The original Hopkins Review was launched in 1947 by the Writing Seminars, then called the Department of Writing, Speech and Drama. The literary magazine back then was a thin paperback volume that sold for 25 cents a copy. Acclaimed novelist and short-story writer John Barth, a Writing Seminars alumnus and later a JHU faculty member, published his first story in its pages, which also included the works of such celebrated poets as Richard Wilbur and E.E. Cummings.

The magazine eventually languished due to a lack of funds and a dwindling number of full-time faculty in the department. It folded in 1953.

The resurrected journal, subtitled New Series, will be a joint venture of the Writing Seminars and the Johns Hopkins University Press. Its inaugural issue, to be released this month, also marks the 60th anniversary of the Writing Seminars, one of the most prestigious creative writing programs in the country.

[ . . . . ]

The 190-page quarterly literary magazine will publish fiction; poetry; memoirs; essays on literature, drama, film, the visual arts, music and dance; and reviews of books in all these areas, as well as reviews of performances and exhibits.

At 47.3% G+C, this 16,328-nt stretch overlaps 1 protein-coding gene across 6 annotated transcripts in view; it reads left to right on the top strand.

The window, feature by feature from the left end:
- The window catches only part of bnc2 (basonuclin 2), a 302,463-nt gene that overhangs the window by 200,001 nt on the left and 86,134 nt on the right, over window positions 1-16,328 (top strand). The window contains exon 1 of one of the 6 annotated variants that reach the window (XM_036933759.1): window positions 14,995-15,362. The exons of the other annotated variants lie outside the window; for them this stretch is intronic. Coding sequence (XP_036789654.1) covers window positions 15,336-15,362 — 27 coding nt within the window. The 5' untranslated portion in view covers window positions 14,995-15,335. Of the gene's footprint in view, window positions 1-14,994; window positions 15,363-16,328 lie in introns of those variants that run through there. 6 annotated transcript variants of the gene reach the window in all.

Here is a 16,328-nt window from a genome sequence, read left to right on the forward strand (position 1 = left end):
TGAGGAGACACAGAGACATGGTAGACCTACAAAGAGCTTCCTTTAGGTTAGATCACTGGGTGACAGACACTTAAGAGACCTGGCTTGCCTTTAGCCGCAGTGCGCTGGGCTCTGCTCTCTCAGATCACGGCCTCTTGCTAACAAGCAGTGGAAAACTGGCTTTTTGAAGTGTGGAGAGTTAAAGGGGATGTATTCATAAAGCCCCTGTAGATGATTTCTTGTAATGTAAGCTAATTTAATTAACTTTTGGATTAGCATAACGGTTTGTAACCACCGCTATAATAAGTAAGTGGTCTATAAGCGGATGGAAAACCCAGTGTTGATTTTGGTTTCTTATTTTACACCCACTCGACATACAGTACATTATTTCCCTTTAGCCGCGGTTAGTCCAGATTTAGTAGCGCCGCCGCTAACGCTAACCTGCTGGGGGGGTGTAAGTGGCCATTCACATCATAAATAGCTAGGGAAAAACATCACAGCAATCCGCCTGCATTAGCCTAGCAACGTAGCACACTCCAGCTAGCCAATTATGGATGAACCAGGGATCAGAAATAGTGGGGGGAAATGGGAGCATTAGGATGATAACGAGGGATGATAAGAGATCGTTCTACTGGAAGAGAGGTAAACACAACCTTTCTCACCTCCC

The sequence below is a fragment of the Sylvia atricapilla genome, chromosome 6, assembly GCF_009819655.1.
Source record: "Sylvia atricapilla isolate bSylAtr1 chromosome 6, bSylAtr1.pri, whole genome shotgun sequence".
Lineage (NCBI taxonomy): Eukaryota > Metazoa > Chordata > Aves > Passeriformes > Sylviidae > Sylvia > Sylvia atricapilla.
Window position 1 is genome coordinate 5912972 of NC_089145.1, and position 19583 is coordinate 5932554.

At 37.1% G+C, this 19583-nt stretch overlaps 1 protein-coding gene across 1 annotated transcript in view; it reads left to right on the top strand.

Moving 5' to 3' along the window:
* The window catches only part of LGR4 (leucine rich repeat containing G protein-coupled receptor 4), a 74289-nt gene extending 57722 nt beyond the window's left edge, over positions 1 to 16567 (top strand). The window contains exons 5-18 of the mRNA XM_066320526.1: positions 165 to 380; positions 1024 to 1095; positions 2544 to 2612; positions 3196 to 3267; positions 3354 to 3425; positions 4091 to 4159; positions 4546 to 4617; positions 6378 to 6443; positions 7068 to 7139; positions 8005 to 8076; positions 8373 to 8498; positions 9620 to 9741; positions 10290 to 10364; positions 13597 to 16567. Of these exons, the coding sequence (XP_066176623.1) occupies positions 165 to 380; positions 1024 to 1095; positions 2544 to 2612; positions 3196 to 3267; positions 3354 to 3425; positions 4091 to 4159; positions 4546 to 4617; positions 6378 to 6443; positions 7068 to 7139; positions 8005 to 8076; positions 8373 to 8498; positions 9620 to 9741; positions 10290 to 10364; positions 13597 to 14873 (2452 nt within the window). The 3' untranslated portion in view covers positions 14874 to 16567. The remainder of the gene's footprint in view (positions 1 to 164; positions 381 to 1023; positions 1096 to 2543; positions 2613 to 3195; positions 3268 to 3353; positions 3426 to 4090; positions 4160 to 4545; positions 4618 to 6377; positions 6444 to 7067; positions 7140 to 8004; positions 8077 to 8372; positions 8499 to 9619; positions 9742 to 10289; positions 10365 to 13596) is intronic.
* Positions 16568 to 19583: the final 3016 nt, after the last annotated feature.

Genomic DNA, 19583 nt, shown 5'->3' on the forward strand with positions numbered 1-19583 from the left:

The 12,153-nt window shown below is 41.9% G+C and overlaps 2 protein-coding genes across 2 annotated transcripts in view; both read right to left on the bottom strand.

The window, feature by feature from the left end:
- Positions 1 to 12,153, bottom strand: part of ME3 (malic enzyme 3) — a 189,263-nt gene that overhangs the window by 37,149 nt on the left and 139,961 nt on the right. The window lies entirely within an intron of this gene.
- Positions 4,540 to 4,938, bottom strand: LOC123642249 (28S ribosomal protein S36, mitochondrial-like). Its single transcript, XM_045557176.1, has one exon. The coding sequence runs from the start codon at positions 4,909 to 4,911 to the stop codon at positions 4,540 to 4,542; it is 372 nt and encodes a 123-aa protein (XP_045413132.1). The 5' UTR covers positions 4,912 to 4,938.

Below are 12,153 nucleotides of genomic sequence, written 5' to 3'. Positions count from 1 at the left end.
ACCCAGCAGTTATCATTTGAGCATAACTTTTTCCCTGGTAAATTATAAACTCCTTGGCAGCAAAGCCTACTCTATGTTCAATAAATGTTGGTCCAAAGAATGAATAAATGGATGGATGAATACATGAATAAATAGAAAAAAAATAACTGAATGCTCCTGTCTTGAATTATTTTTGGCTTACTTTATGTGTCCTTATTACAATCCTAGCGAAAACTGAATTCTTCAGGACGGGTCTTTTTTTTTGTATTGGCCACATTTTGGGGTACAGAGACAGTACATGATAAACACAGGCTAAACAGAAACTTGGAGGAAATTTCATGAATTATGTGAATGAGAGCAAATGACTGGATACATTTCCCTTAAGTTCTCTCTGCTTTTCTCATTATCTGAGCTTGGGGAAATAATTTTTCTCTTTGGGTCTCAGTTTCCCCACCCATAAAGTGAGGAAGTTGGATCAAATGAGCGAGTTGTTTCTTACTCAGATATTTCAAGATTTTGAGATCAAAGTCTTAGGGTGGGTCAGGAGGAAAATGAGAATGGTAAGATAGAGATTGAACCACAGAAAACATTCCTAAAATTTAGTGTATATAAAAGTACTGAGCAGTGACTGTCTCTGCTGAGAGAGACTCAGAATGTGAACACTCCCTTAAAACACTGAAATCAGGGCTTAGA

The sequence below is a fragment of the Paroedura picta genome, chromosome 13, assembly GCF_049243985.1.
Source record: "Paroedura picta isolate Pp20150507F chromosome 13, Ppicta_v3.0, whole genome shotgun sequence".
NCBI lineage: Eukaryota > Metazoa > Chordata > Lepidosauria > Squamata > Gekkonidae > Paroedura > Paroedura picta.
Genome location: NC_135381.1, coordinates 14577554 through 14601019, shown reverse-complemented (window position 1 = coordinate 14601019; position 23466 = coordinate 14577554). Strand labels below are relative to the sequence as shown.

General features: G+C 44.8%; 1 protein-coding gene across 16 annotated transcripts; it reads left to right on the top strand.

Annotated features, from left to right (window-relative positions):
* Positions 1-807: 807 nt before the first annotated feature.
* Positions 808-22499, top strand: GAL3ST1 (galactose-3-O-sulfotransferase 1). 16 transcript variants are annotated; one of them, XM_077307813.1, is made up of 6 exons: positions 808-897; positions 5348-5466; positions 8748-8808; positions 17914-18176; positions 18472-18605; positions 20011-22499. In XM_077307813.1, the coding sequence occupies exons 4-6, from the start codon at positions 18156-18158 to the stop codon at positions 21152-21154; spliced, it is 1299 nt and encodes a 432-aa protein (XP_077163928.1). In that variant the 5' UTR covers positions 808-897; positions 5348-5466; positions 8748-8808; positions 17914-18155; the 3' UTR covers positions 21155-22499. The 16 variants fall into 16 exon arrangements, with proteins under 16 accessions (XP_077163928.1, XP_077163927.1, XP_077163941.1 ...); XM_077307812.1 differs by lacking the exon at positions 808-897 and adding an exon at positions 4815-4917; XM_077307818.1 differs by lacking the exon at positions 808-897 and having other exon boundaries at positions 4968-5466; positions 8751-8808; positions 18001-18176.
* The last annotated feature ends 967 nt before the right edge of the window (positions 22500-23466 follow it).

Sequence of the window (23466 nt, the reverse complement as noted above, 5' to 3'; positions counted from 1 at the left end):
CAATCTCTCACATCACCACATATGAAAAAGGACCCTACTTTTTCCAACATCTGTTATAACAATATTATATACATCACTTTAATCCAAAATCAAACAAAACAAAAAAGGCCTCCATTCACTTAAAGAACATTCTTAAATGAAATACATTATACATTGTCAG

The magazine's editorial board will be senior faculty of the Writing Seminars. Its distinguished list of contributing editors includes Nobel Prize-winner J. M. Coetzee, novelist James Salter, poet John Hollander and critic Harold Bloom.

[ . . . . ]

The first issue, Winter 2008, contains fiction by Max Apple, Donald Barthelme, Stephen Dixon and Erin McGraw; poems by Edward Hirsch, John Hollander, Charles Martin, Mary Jo Salter and Richard Wilbur; and essays by John Barth, Karol Berger, Millard Kaufman and Frank Kermode.

The Spring 2008 issue will include work by Barth, Michael Blumenthal, Claudia Emerson, Richard Howard, Andrew Hudgins, John Dixon Hunt, Brad Leithauser, Padgett Powell, Wyatt Prunty, David Slavitt, David Wyatt and others.

Copies and subscriptions can be ordered from The Johns Hopkins University Press.

Congratulations to the publishers for an auspicious new beginning.